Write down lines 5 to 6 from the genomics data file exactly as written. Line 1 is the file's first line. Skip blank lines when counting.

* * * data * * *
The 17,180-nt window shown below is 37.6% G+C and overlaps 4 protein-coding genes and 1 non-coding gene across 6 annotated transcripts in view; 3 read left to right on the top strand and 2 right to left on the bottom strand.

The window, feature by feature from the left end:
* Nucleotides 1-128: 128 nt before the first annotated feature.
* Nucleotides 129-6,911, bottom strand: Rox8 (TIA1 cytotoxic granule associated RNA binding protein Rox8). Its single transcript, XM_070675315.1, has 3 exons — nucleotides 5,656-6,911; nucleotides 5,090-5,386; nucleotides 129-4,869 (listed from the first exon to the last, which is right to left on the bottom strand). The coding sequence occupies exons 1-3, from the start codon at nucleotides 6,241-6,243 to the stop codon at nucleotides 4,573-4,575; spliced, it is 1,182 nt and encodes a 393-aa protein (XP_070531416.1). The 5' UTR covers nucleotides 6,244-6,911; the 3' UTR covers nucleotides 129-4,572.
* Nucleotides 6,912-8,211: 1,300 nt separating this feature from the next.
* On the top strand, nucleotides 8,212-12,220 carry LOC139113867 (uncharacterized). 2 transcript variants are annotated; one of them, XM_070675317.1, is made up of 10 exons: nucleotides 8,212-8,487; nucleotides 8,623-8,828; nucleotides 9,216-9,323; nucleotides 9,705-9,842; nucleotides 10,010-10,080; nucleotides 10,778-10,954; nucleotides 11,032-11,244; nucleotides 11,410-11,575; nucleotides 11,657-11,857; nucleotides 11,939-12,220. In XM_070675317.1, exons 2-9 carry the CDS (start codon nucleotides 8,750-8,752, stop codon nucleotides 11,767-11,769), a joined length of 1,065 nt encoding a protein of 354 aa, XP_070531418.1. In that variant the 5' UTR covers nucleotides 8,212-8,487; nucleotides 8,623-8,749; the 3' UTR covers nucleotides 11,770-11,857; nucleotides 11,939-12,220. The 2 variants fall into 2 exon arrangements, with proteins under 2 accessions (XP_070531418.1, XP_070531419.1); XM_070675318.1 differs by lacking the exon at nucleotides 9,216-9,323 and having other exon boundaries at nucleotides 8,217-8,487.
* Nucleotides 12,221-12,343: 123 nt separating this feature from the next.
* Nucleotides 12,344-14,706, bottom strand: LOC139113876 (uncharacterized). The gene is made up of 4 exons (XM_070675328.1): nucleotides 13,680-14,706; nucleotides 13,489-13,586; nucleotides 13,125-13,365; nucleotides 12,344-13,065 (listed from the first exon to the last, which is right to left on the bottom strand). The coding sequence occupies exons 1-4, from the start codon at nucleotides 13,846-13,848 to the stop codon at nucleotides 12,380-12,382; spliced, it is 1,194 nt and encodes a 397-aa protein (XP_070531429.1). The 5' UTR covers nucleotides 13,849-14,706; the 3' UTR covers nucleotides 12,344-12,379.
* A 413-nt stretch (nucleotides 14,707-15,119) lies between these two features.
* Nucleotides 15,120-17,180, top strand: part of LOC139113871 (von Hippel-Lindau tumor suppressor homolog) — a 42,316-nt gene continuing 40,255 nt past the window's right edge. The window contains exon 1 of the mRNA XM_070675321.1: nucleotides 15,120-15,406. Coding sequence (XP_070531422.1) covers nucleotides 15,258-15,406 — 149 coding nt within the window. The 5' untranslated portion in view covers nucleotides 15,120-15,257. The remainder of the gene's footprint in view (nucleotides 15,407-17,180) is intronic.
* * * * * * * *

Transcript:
* Nucleotides 6,912-8,211: 1,300 nt separating this feature from the next.
* On the top strand, nucleotides 8,212-12,220 carry LOC139113867 (uncharacterized). 2 transcript variants are annotated; one of them, XM_070675317.1, is made up of 10 exons: nucleotides 8,212-8,487; nucleotides 8,623-8,828; nucleotides 9,216-9,323; nucleotides 9,705-9,842; nucleotides 10,010-10,080; nucleotides 10,778-10,954; nucleotides 11,032-11,244; nucleotides 11,410-11,575; nucleotides 11,657-11,857; nucleotides 11,939-12,220. In XM_070675317.1, exons 2-9 carry the CDS (start codon nucleotides 8,750-8,752, stop codon nucleotides 11,767-11,769), a joined length of 1,065 nt encoding a protein of 354 aa, XP_070531418.1. In that variant the 5' UTR covers nucleotides 8,212-8,487; nucleotides 8,623-8,749; the 3' UTR covers nucleotides 11,770-11,857; nucleotides 11,939-12,220. The 2 variants fall into 2 exon arrangements, with proteins under 2 accessions (XP_070531418.1, XP_070531419.1); XM_070675318.1 differs by lacking the exon at nucleotides 9,216-9,323 and having other exon boundaries at nucleotides 8,217-8,487.